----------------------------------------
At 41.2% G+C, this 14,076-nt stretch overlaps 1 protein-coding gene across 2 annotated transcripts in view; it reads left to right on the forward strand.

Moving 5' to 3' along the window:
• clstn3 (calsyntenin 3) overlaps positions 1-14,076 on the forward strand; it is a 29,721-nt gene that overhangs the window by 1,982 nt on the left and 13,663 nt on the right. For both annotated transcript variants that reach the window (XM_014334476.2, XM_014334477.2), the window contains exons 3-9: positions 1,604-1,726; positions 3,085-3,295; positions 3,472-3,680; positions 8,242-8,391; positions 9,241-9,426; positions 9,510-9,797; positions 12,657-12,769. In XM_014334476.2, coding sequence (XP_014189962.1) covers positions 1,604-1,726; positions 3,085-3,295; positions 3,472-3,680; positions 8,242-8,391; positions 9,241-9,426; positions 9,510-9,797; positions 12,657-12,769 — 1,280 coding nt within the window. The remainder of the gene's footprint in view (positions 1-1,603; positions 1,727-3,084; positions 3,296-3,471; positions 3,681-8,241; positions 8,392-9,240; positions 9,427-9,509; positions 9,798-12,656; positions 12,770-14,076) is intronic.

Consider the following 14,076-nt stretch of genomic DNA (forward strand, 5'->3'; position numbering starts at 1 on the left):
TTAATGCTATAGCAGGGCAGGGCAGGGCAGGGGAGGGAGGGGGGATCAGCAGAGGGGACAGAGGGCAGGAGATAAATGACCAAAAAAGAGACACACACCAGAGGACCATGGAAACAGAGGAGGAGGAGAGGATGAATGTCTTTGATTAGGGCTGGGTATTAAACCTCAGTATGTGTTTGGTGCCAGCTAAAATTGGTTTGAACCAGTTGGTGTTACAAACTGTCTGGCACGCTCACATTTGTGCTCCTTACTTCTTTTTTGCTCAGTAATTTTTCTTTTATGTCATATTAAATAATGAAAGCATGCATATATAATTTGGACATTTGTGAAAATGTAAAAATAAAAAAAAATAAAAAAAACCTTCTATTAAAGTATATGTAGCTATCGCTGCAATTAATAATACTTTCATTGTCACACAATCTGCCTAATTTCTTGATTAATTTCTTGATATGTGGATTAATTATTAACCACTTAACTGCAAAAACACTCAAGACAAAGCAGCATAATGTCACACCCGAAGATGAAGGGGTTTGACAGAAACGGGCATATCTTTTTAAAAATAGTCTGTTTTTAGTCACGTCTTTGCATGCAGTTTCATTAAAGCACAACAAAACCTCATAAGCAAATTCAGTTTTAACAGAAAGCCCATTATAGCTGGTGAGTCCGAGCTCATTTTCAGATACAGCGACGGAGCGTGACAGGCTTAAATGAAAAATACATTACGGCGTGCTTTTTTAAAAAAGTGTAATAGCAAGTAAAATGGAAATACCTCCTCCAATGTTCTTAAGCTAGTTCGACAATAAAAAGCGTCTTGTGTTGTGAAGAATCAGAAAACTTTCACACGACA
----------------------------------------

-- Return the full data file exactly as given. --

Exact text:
At 41.2% G+C, this 14,076-nt stretch overlaps 1 protein-coding gene across 2 annotated transcripts in view; it reads left to right on the forward strand.

Moving 5' to 3' along the window:
• clstn3 (calsyntenin 3) overlaps positions 1-14,076 on the forward strand; it is a 29,721-nt gene that overhangs the window by 1,982 nt on the left and 13,663 nt on the right. For both annotated transcript variants that reach the window (XM_014334476.2, XM_014334477.2), the window contains exons 3-9: positions 1,604-1,726; positions 3,085-3,295; positions 3,472-3,680; positions 8,242-8,391; positions 9,241-9,426; positions 9,510-9,797; positions 12,657-12,769. In XM_014334476.2, coding sequence (XP_014189962.1) covers positions 1,604-1,726; positions 3,085-3,295; positions 3,472-3,680; positions 8,242-8,391; positions 9,241-9,426; positions 9,510-9,797; positions 12,657-12,769 — 1,280 coding nt within the window. The remainder of the gene's footprint in view (positions 1-1,603; positions 1,727-3,084; positions 3,296-3,471; positions 3,681-8,241; positions 8,392-9,240; positions 9,427-9,509; positions 9,798-12,656; positions 12,770-14,076) is intronic.

Consider the following 14,076-nt stretch of genomic DNA (forward strand, 5'->3'; position numbering starts at 1 on the left):
TTAATGCTATAGCAGGGCAGGGCAGGGCAGGGGAGGGAGGGGGGATCAGCAGAGGGGACAGAGGGCAGGAGATAAATGACCAAAAAAGAGACACACACCAGAGGACCATGGAAACAGAGGAGGAGGAGAGGATGAATGTCTTTGATTAGGGCTGGGTATTAAACCTCAGTATGTGTTTGGTGCCAGCTAAAATTGGTTTGAACCAGTTGGTGTTACAAACTGTCTGGCACGCTCACATTTGTGCTCCTTACTTCTTTTTTGCTCAGTAATTTTTCTTTTATGTCATATTAAATAATGAAAGCATGCATATATAATTTGGACATTTGTGAAAATGTAAAAATAAAAAAAAATAAAAAAAACCTTCTATTAAAGTATATGTAGCTATCGCTGCAATTAATAATACTTTCATTGTCACACAATCTGCCTAATTTCTTGATTAATTTCTTGATATGTGGATTAATTATTAACCACTTAACTGCAAAAACACTCAAGACAAAGCAGCATAATGTCACACCCGAAGATGAAGGGGTTTGACAGAAACGGGCATATCTTTTTAAAAATAGTCTGTTTTTAGTCACGTCTTTGCATGCAGTTTCATTAAAGCACAACAAAACCTCATAAGCAAATTCAGTTTTAACAGAAAGCCCATTATAGCTGGTGAGTCCGAGCTCATTTTCAGATACAGCGACGGAGCGTGACAGGCTTAAATGAAAAATACATTACGGCGTGCTTTTTTAAAAAAGTGTAATAGCAAGTAAAATGGAAATACCTCCTCCAATGTTCTTAAGCTAGTTCGACAATAAAAAGCGTCTTGTGTTGTGAAGAATCAGAAAACTTTCACACGACA